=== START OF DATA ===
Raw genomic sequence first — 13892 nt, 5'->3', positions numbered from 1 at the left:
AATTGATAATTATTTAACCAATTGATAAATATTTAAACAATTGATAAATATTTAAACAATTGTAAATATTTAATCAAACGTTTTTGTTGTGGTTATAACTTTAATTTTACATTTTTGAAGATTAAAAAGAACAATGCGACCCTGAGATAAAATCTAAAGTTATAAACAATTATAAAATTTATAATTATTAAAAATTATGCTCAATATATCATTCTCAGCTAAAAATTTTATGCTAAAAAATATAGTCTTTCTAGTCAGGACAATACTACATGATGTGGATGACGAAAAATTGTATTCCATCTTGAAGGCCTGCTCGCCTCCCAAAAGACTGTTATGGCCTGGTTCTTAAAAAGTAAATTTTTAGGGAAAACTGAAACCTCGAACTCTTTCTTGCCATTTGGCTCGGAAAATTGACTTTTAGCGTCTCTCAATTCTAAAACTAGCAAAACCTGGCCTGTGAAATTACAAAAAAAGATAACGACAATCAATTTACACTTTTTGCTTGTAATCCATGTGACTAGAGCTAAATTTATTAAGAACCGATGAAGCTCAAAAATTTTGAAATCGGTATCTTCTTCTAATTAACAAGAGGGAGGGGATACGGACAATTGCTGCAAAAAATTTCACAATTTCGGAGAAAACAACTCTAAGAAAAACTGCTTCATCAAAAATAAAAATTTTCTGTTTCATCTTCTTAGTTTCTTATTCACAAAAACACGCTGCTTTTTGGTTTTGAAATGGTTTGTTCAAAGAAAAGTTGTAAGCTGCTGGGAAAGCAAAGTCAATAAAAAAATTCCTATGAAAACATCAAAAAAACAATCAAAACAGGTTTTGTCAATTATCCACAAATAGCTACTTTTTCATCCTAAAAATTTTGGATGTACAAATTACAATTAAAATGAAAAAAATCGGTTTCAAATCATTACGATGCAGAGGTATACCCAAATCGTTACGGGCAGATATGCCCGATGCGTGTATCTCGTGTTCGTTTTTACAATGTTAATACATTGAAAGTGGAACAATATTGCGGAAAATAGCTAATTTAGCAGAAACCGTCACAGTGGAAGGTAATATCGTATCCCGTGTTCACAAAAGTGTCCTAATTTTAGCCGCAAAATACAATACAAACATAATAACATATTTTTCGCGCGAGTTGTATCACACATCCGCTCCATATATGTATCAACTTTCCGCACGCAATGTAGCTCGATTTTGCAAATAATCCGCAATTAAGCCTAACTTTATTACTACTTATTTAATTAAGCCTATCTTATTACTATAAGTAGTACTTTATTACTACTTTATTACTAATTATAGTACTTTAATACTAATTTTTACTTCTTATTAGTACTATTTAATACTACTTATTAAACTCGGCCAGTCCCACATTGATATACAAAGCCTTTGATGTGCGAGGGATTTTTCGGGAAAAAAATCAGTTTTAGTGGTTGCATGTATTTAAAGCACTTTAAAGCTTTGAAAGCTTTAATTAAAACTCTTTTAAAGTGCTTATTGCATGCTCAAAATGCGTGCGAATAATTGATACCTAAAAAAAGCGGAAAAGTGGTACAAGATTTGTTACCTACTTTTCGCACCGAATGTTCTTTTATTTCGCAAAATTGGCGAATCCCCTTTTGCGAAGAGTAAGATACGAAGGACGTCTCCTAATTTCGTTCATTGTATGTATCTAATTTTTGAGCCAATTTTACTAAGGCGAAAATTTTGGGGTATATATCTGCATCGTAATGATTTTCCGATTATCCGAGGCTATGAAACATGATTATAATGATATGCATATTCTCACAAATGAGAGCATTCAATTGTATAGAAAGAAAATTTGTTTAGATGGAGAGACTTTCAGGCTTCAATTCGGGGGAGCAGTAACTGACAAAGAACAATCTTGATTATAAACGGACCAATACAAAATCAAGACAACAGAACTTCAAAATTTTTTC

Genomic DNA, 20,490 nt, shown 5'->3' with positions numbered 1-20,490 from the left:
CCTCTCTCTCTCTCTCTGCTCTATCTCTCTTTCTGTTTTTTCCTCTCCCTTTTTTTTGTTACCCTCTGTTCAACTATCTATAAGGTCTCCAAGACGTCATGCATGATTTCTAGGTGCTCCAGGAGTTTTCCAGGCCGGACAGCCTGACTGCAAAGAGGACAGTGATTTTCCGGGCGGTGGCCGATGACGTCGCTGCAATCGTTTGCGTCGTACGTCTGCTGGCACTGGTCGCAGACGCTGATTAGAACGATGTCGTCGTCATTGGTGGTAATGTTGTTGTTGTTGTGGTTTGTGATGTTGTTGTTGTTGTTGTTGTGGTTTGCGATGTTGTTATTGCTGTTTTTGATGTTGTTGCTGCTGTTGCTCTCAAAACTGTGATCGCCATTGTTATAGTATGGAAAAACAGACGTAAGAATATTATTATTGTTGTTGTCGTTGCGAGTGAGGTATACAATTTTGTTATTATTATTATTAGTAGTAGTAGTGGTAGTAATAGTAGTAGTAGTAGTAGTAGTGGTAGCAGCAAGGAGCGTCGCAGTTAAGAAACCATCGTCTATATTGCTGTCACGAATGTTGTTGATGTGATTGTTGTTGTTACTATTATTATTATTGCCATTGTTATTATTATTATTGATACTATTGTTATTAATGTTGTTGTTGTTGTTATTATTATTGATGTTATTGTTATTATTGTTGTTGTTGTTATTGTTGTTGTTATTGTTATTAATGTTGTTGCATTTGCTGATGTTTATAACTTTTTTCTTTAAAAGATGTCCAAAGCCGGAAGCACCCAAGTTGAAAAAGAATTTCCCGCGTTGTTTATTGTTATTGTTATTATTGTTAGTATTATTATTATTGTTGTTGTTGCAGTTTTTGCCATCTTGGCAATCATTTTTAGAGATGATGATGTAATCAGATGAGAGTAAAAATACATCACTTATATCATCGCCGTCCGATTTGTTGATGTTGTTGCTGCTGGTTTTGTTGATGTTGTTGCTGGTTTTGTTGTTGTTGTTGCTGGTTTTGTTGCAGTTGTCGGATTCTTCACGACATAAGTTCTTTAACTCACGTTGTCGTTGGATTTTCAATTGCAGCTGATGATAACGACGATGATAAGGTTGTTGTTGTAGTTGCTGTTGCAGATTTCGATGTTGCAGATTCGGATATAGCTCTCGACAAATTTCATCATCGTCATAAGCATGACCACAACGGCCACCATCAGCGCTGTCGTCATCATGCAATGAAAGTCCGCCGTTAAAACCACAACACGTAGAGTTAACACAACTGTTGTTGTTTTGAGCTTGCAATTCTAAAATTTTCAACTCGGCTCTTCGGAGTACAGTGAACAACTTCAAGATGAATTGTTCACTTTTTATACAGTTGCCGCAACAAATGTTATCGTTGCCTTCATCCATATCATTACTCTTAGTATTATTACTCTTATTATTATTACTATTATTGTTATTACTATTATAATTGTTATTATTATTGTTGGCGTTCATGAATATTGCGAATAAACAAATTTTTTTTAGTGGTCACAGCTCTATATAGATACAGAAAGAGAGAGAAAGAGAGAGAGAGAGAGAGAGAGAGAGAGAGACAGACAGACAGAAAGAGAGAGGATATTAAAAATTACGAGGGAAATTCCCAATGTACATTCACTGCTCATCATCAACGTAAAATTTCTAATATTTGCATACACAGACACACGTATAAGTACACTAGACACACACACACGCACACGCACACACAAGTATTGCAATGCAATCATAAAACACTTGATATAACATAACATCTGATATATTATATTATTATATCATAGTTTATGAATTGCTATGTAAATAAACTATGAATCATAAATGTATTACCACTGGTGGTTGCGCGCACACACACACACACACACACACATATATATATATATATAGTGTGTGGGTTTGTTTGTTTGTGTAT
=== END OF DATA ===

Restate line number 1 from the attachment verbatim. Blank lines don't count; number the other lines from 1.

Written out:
Raw genomic sequence first — 13892 nt, 5'->3', positions numbered from 1 at the left: